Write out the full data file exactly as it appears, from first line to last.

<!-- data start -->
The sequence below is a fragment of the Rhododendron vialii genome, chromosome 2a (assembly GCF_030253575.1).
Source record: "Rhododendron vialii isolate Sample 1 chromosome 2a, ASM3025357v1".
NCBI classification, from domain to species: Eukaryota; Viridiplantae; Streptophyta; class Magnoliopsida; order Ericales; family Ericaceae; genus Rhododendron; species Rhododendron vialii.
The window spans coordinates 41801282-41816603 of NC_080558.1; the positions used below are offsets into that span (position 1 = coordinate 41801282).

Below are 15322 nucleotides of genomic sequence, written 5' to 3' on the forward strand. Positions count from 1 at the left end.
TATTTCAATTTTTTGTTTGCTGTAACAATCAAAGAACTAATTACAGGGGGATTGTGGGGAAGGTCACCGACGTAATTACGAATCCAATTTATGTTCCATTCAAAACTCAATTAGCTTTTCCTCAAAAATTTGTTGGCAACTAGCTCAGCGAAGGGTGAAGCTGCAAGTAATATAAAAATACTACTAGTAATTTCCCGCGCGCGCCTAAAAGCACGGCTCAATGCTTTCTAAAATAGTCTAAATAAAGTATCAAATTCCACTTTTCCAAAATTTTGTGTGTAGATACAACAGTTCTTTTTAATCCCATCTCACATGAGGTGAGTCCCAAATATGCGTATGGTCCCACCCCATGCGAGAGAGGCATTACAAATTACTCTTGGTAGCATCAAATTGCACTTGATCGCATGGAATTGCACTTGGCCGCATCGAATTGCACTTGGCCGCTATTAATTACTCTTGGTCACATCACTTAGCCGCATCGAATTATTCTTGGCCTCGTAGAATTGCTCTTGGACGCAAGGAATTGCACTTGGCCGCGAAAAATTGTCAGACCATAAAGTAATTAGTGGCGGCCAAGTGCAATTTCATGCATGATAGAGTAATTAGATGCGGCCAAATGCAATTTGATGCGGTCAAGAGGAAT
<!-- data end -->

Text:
The sequence below is a fragment of the Rhododendron vialii genome, chromosome 2a (assembly GCF_030253575.1).
Source record: "Rhododendron vialii isolate Sample 1 chromosome 2a, ASM3025357v1".
NCBI classification, from domain to species: Eukaryota; Viridiplantae; Streptophyta; class Magnoliopsida; order Ericales; family Ericaceae; genus Rhododendron; species Rhododendron vialii.
The window spans coordinates 41801282-41816603 of NC_080558.1; the positions used below are offsets into that span (position 1 = coordinate 41801282).

Below are 15322 nucleotides of genomic sequence, written 5' to 3' on the forward strand. Positions count from 1 at the left end.
TATTTCAATTTTTTGTTTGCTGTAACAATCAAAGAACTAATTACAGGGGGATTGTGGGGAAGGTCACCGACGTAATTACGAATCCAATTTATGTTCCATTCAAAACTCAATTAGCTTTTCCTCAAAAATTTGTTGGCAACTAGCTCAGCGAAGGGTGAAGCTGCAAGTAATATAAAAATACTACTAGTAATTTCCCGCGCGCGCCTAAAAGCACGGCTCAATGCTTTCTAAAATAGTCTAAATAAAGTATCAAATTCCACTTTTCCAAAATTTTGTGTGTAGATACAACAGTTCTTTTTAATCCCATCTCACATGAGGTGAGTCCCAAATATGCGTATGGTCCCACCCCATGCGAGAGAGGCATTACAAATTACTCTTGGTAGCATCAAATTGCACTTGATCGCATGGAATTGCACTTGGCCGCATCGAATTGCACTTGGCCGCTATTAATTACTCTTGGTCACATCACTTAGCCGCATCGAATTATTCTTGGCCTCGTAGAATTGCTCTTGGACGCAAGGAATTGCACTTGGCCGCGAAAAATTGTCAGACCATAAAGTAATTAGTGGCGGCCAAGTGCAATTTCATGCATGATAGAGTAATTAGATGCGGCCAAATGCAATTTGATGCGGTCAAGAGGAAT